Will Finn Analyzes Chuck Jones

One Froggy Evening

Animator and director Will Finn recently watched the entire Warner Bros. output of Chuck Jones and has composed a thoughtful blog post analyzing the work of Jones. Lots of good insights throughout, especially this spot-on comparison between the work of Jones and fellow WB director Bob Clampett:

“Unlike his arch rival Bob Clampett, Chuck Jones wants to prove to us that he is smart, tasteful and always in control of everything. Clampett of course is ultimately “in control” too, but his genius is for giving the genuine impression that all Hell is breaking loose onscreen. Much like that other Jones, namely bandleader Spike, Clampett makes us feel (frequently throughout an entire film) that every person in his troupe has gone out of their minds. This never happens in Jones’ world because he won’t allow it. Clampett’s embrace is wider: he can grasp the highbrow world of surrealism in one hand and the lowbrow crudeness of burlesque with the other–he has no boundaries. Boundaries are Chuck Jones’ stock in trade, his main theme is pitting the rational against the irrational. Even when he adopts the point of view of an irrational character, (as with the Coyote), he only does so to mock himself.”

Animation Show contest


The fourth edition of The Animation Show continues it’s rollout across the United States with openings in Los Angeles (The Nuart), Boston (Kendall Square), Washington DC (E Street Cinema) and San Diego (Ken Cinema) this week.

I’ll be in attendance at the Nuart on Friday where filmmakers Mike Judge (King of the Hill) and Steve Dildarian (Angry Unpaid Hooker) will do a Q&A after the 7:30pm show.

In honor of the theatrical release of Vol. 4 we will have two trivia contests this week. The winners will recieve a copy of the just-released MTV-Paramount Home Video DVD of The Animation Show Vol. 3. The contests will be posted here Wednesday and Thursday at 1pm Eastern/10am Pacific. For more information on The Animation Show and when it’ll play in your town, visit the website.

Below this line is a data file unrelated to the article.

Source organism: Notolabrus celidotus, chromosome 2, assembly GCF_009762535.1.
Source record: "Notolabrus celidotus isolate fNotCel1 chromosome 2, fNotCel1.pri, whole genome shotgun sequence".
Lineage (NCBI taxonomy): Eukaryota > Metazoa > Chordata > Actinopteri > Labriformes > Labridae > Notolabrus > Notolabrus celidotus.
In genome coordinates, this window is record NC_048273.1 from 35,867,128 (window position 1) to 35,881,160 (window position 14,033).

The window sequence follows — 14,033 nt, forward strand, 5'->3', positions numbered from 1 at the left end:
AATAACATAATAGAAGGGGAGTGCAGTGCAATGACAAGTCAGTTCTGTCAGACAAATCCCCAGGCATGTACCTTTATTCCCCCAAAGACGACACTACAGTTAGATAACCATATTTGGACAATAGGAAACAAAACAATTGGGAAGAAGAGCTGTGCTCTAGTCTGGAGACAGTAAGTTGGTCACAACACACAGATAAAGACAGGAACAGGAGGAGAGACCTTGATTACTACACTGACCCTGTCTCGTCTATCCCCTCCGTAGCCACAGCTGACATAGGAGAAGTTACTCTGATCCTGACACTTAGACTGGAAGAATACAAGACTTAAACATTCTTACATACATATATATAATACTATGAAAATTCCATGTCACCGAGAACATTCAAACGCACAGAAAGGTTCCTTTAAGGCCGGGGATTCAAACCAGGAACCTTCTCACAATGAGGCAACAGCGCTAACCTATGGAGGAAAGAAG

Three Books Worth A Look

Here are three cartoon and film-related books that aren’t on my bookshelf but will be soon.


The Adventures of Herge: Creator of Tintin by Michael Farr appears to be a well researched and nicely illustrated volume about the legendary comic artist.

Wordless Books

Wordless Books: The Original Graphic Novels by David Berona came out last month and it is packed with STUNNING artwork that falls somewhere between comics, illustration and fine art. The book also discusses the work of Milt Gross and Fleischer animator Myron Waldman, who created the 1943 graphic novel Eve.

Subversive Cinema

I’ve always wanted a copy of Amos Vogel’s influential Seventies book Film as a Subversive Art and didn’t realize until recently that it had been reprinted. The book is inspiring and packed with lots of black-and-white stills. Animation filmmakers are also sprinkled liberally throughout the text.

Flip The Frog coloring book


Chris Lopez has posted all the pages of a vintage Flip The Frog Coloring Book on his ComicCrazy blog. The beautiful artwork for this rare licensed piece was certainly done by the cartoonists at the Ub Iwerks studio. Says Chris:

The remarkable thing about this coloring book is that the colored pieces are original to the printing. They are beautifully done, too. The back cover is the same as the front, so I only posted one side. The cover is holding together by the slimmest of pieces. I dare not scan this book again. It’s stored away for safe keeping.

Chris also posts scans of complete comic book stories on his blog – including this Mighty Mouse classic by Jim Tyer!

Awards Night at the Insectarium


My “uncle” in New Orleans, Wayne Daigrepont, has just checked out the new Audubon Insectarium (“the first major attraction to open after Katrina!”). He reports that:

“…within its giant & wonderful splendor is a CGI animated film (with interactive seats!!), starring caricatured bugs with the voices of Jay Leno, Joan Rivers, & others! The 10-min. film is quite fantastic….(not unlike the “Tough to be a Bug” film at Disney).”

The CG-animated film, produced by Hollywood-based computer graphics studio Super 78, features a bug-like Rivers performing her typical preshow red-carpet interviews. The show, called the Awards Night Theater, was commissioned by Audubon Studios, and created by Technifex, a theme park ride producer. It’s described as a “sophisticated multisensory theater presentation is a 4-D experiential theater that pokes, prods, spritz’s, buzzes and shakes guests while teaching them about the wonders of the insect world.” CG Supervisor Robert Rose has some images and video clips from this project up at his website.

Quick Draw artist


My friend Fred Patten owns this original Quick Draw McGraw painting (click on it above, or here, for enlarged image) created for a frame tray puzzle. Both of us are stumped as to who may have painted it. I’m no expert on merchandising art, but it doesn’t look like the usual suspects at Western Publishing to me (Pete Alvarado, Mel Crawford, Hawley Pratt, etc.) – or is it? Anyone have any theories?

Demystifying Motion Capture


“Performance Capture technology is here to stay!”

Or so says the Visual Effects Society who will be holding a seminar on motion capture techniques on Saturday night, June 29th. Demystifying Motion Capture Techniques will be held at the Sony Pictures Imageworks studio in Culver City and will feature guest speakers from ILM, Henson Digital, Sony and others. More information on this event is here.